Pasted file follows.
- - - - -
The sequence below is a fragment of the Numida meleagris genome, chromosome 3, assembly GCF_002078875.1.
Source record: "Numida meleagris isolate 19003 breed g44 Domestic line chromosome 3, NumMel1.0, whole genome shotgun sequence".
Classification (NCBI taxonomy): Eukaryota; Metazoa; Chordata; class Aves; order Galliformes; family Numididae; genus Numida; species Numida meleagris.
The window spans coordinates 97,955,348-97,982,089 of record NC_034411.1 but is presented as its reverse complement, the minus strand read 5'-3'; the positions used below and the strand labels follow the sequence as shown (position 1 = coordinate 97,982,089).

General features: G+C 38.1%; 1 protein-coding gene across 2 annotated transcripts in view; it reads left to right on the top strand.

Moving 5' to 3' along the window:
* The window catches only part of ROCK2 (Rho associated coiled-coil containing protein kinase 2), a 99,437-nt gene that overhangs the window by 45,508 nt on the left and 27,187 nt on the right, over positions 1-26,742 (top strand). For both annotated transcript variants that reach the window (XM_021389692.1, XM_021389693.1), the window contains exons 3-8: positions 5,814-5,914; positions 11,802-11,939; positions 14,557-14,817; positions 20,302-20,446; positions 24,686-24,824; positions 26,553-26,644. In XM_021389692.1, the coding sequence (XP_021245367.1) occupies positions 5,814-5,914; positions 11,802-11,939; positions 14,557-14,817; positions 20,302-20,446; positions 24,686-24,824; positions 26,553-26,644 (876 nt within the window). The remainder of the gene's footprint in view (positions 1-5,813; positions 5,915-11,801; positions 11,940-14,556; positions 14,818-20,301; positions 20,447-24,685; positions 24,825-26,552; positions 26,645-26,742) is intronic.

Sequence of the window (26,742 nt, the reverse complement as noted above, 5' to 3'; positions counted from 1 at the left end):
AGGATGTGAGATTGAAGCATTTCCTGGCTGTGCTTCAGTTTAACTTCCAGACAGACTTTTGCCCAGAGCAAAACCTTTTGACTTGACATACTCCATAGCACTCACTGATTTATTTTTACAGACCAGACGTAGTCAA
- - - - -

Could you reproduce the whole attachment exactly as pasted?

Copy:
The sequence below is a fragment of the Numida meleagris genome, chromosome 3, assembly GCF_002078875.1.
Source record: "Numida meleagris isolate 19003 breed g44 Domestic line chromosome 3, NumMel1.0, whole genome shotgun sequence".
Classification (NCBI taxonomy): Eukaryota; Metazoa; Chordata; class Aves; order Galliformes; family Numididae; genus Numida; species Numida meleagris.
The window spans coordinates 97,955,348-97,982,089 of record NC_034411.1 but is presented as its reverse complement, the minus strand read 5'-3'; the positions used below and the strand labels follow the sequence as shown (position 1 = coordinate 97,982,089).

General features: G+C 38.1%; 1 protein-coding gene across 2 annotated transcripts in view; it reads left to right on the top strand.

Moving 5' to 3' along the window:
* The window catches only part of ROCK2 (Rho associated coiled-coil containing protein kinase 2), a 99,437-nt gene that overhangs the window by 45,508 nt on the left and 27,187 nt on the right, over positions 1-26,742 (top strand). For both annotated transcript variants that reach the window (XM_021389692.1, XM_021389693.1), the window contains exons 3-8: positions 5,814-5,914; positions 11,802-11,939; positions 14,557-14,817; positions 20,302-20,446; positions 24,686-24,824; positions 26,553-26,644. In XM_021389692.1, the coding sequence (XP_021245367.1) occupies positions 5,814-5,914; positions 11,802-11,939; positions 14,557-14,817; positions 20,302-20,446; positions 24,686-24,824; positions 26,553-26,644 (876 nt within the window). The remainder of the gene's footprint in view (positions 1-5,813; positions 5,915-11,801; positions 11,940-14,556; positions 14,818-20,301; positions 20,447-24,685; positions 24,825-26,552; positions 26,645-26,742) is intronic.

Sequence of the window (26,742 nt, the reverse complement as noted above, 5' to 3'; positions counted from 1 at the left end):
AGGATGTGAGATTGAAGCATTTCCTGGCTGTGCTTCAGTTTAACTTCCAGACAGACTTTTGCCCAGAGCAAAACCTTTTGACTTGACATACTCCATAGCACTCACTGATTTATTTTTACAGACCAGACGTAGTCAA